In the county court, the judge found that Rock and MWB had agreed orally to adopt the revised schedule, but as it was not in writing, it did not satisfy the variation requirements of the NOM clause. The judge ruled that MWB could claim the arrears.
Rock appealed to the Court of Appeal successfully. It was held that the oral variation had also amounted to an agreement to dispense with the NOM clause, meaning that MWB was bound by the oral variation.
MWB appealed to the Supreme Court where the appeal was unanimously allowed; the NOM clause precluded the agreed oral variation.
NOM clauses therefore operate to provide certainty to contracting parties. Where oral variations are arguably unclear and the interpretation of what was agreed by the individuals involved can be misunderstood, NOM clauses ensure that, by recording any variation, the parties can know exactly what the variation was intended to be. They stop the hinging of an intended variation, in the event of any future dispute, on the recollection of individuals, where mistakes can certainly be made.
Whilst the judgment could be perceived as limiting the freedom of contract, a NOM clause does not invalidate oral variations, it simply forbids them in accordance with the parties’ own intentions at the outset of their contractual relationship.
The judgment also spells good news for the courts insofar as avoiding unnecessarily escalating litigation costs by parties alleging oral variations, where a NOM clause exists, as a defence. Likewise grounds for summary judgments will rise in such circumstances, bringing down the length and costs of litigation.
Rock Advertising Ltd v MWB Business Exchange Centres Ltd  UKSC 24 (Rock and MWB respectively) – appeal from  EWCA Civ 553
To find out more, click here to speak to Michael Lewis.
Started a new business in Lockdown? Do you need to consider your Intellectual Property?
For all of us, 2020 has been a unique year with many putting their lives ‘on hold’ throughout the UK’s first lockdown. During this period of self-reflection, it’s no surprise that many decided to turn their lockdown hobby, or their long-considered ideas, into a new business, as they finally had the time to make it a reality, but have you considered your Intellectual Property?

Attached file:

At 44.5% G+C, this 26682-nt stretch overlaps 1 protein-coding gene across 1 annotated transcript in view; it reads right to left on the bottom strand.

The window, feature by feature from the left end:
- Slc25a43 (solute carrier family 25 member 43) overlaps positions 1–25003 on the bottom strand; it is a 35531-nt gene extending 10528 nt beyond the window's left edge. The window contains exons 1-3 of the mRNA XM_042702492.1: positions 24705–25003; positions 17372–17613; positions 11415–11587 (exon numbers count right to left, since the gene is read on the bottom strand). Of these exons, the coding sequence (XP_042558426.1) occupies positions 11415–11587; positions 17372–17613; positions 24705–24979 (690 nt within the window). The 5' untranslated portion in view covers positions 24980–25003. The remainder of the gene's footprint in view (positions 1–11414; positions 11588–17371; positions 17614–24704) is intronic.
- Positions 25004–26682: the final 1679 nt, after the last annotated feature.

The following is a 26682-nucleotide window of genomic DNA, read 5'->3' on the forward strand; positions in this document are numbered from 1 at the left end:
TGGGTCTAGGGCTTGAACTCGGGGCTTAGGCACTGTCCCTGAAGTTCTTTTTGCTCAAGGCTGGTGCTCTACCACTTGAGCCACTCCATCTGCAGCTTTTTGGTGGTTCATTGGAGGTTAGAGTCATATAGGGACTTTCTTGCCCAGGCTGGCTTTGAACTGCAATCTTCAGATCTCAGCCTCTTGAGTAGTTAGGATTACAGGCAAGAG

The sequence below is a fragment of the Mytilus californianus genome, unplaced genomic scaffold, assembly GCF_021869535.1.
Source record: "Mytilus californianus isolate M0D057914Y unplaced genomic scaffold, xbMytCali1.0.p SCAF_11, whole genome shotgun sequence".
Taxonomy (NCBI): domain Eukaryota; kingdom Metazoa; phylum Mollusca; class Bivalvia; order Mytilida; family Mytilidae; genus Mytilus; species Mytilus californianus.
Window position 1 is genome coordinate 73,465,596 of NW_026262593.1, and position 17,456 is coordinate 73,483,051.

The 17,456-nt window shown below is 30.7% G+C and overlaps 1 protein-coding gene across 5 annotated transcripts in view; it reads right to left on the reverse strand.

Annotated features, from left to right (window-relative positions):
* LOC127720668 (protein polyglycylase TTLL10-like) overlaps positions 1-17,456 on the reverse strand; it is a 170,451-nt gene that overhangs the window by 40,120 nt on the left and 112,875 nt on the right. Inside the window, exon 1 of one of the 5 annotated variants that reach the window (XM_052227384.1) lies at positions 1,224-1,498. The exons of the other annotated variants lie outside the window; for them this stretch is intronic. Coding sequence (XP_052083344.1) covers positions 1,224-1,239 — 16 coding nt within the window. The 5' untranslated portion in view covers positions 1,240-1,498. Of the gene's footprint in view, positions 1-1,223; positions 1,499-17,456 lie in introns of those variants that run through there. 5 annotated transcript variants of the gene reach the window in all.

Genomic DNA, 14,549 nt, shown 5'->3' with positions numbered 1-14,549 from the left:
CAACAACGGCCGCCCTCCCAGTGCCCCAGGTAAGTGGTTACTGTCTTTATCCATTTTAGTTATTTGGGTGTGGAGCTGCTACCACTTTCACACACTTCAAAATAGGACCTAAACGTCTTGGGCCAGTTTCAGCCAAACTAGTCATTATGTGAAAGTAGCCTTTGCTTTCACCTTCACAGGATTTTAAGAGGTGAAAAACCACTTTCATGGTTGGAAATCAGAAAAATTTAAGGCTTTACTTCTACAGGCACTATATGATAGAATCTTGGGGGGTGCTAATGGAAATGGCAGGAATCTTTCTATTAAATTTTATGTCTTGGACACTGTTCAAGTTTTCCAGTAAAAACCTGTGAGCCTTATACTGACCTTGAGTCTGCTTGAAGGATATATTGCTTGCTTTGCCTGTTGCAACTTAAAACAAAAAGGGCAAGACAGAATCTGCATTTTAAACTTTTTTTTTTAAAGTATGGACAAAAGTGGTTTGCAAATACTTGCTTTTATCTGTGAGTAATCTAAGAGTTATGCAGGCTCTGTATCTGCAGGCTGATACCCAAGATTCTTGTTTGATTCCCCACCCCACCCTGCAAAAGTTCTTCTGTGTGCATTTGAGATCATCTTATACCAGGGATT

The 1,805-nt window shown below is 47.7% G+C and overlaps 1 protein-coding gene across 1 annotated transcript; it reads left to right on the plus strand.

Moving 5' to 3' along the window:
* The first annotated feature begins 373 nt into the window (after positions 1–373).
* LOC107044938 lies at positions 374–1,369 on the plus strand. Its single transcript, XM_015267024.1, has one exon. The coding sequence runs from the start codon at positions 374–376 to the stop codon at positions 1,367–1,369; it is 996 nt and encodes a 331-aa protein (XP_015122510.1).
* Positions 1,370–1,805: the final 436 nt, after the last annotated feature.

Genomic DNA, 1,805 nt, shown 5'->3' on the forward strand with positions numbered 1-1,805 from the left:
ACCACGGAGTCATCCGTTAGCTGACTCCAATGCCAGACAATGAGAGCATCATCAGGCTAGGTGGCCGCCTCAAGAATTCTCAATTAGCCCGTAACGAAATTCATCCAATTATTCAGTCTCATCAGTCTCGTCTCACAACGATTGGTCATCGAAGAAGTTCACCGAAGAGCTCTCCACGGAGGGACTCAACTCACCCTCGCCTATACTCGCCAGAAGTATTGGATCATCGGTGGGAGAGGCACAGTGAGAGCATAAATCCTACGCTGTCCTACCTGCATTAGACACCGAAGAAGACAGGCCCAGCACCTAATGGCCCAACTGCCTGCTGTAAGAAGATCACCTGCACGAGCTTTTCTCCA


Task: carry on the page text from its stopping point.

Starting a new business brings a lot of excitement but because it can be done quite quickly, it can sometimes mean that legal formalities, like protecting your Intellectual Property (IP) can be overlooked, which can leave you and your newly formed business at risk
We have put together a few tips to consider for people who have recently set up a new business in lockdown.
What is Intellectual Property?
Intellectual Property (IP) is an umbrella term used to describe a variety of legal rights that attach to certain types of ideas or information.
In order to protect what your business creates, increase your competitive position, and avoid infringing the IP rights of other businesses, there are a few things you should consider:
- Register your trade name– Ensure that you have protected your brand by registering your trading name as a trademark. This can be anything from your brand name, logo, product names, or packaging. By registering it you can distinguish and protect your products or services.
- Domain name registration– Register your domain name and the domain name relating to all potential web addresses you would like to be associated with your business to stay one step ahead of cyber squatters. For example .com, .net, .org etc.
- IP ownership– Ensure that your company is the owner of IP used by your business and that your company is the registered proprietor of any of its registered IP.
- Contract dealing with IP- Ensure that any contract dealing with your IP whether with customers, suppliers, contractors or employees, is carefully reviewed prior to signing.
Sometimes it may be necessary for you to prevent other businesses from trying to emulate your business, copy your trademarks, or pass themselves off as your business.